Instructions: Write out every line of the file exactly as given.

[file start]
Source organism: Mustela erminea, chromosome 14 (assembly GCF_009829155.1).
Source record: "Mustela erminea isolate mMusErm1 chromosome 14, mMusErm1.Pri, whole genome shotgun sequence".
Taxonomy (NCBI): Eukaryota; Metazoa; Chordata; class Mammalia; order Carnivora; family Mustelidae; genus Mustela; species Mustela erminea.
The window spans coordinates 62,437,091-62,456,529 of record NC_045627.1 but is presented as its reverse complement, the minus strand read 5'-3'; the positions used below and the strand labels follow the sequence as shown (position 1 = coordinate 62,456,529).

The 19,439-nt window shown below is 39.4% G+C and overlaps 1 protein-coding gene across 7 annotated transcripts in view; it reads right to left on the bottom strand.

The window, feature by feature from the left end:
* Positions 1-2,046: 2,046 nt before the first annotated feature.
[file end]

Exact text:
Source organism: Mustela erminea, chromosome 14 (assembly GCF_009829155.1).
Source record: "Mustela erminea isolate mMusErm1 chromosome 14, mMusErm1.Pri, whole genome shotgun sequence".
Taxonomy (NCBI): Eukaryota; Metazoa; Chordata; class Mammalia; order Carnivora; family Mustelidae; genus Mustela; species Mustela erminea.
The window spans coordinates 62,437,091-62,456,529 of record NC_045627.1 but is presented as its reverse complement, the minus strand read 5'-3'; the positions used below and the strand labels follow the sequence as shown (position 1 = coordinate 62,456,529).

The 19,439-nt window shown below is 39.4% G+C and overlaps 1 protein-coding gene across 7 annotated transcripts in view; it reads right to left on the bottom strand.

The window, feature by feature from the left end:
* Positions 1-2,046: 2,046 nt before the first annotated feature.